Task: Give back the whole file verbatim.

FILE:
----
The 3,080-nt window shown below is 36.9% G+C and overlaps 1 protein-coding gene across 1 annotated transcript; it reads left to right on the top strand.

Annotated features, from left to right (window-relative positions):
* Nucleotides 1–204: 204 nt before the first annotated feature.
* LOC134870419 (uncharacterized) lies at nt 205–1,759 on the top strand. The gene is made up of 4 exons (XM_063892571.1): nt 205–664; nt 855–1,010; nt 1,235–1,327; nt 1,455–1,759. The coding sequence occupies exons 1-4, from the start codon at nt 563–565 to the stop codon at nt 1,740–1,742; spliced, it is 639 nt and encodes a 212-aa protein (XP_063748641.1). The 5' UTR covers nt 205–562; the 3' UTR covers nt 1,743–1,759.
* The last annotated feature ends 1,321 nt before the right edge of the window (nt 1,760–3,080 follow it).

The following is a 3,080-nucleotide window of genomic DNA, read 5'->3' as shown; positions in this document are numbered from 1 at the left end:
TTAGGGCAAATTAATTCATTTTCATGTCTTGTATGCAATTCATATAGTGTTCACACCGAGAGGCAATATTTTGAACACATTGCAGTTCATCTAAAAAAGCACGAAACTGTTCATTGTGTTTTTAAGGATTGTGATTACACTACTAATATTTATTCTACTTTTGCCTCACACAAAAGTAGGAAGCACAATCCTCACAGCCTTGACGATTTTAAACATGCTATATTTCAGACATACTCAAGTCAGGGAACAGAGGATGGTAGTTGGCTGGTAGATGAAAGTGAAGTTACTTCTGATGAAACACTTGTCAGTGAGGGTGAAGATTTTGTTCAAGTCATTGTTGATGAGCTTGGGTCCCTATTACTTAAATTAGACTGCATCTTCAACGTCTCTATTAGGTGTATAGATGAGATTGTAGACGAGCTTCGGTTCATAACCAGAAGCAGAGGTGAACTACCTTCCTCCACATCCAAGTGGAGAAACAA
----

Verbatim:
The 3,080-nt window shown below is 36.9% G+C and overlaps 1 protein-coding gene across 1 annotated transcript; it reads left to right on the top strand.

Annotated features, from left to right (window-relative positions):
* Nucleotides 1–204: 204 nt before the first annotated feature.
* LOC134870419 (uncharacterized) lies at nt 205–1,759 on the top strand. The gene is made up of 4 exons (XM_063892571.1): nt 205–664; nt 855–1,010; nt 1,235–1,327; nt 1,455–1,759. The coding sequence occupies exons 1-4, from the start codon at nt 563–565 to the stop codon at nt 1,740–1,742; spliced, it is 639 nt and encodes a 212-aa protein (XP_063748641.1). The 5' UTR covers nt 205–562; the 3' UTR covers nt 1,743–1,759.
* The last annotated feature ends 1,321 nt before the right edge of the window (nt 1,760–3,080 follow it).

The following is a 3,080-nucleotide window of genomic DNA, read 5'->3' as shown; positions in this document are numbered from 1 at the left end:
TTAGGGCAAATTAATTCATTTTCATGTCTTGTATGCAATTCATATAGTGTTCACACCGAGAGGCAATATTTTGAACACATTGCAGTTCATCTAAAAAAGCACGAAACTGTTCATTGTGTTTTTAAGGATTGTGATTACACTACTAATATTTATTCTACTTTTGCCTCACACAAAAGTAGGAAGCACAATCCTCACAGCCTTGACGATTTTAAACATGCTATATTTCAGACATACTCAAGTCAGGGAACAGAGGATGGTAGTTGGCTGGTAGATGAAAGTGAAGTTACTTCTGATGAAACACTTGTCAGTGAGGGTGAAGATTTTGTTCAAGTCATTGTTGATGAGCTTGGGTCCCTATTACTTAAATTAGACTGCATCTTCAACGTCTCTATTAGGTGTATAGATGAGATTGTAGACGAGCTTCGGTTCATAACCAGAAGCAGAGGTGAACTACCTTCCTCCACATCCAAGTGGAGAAACAA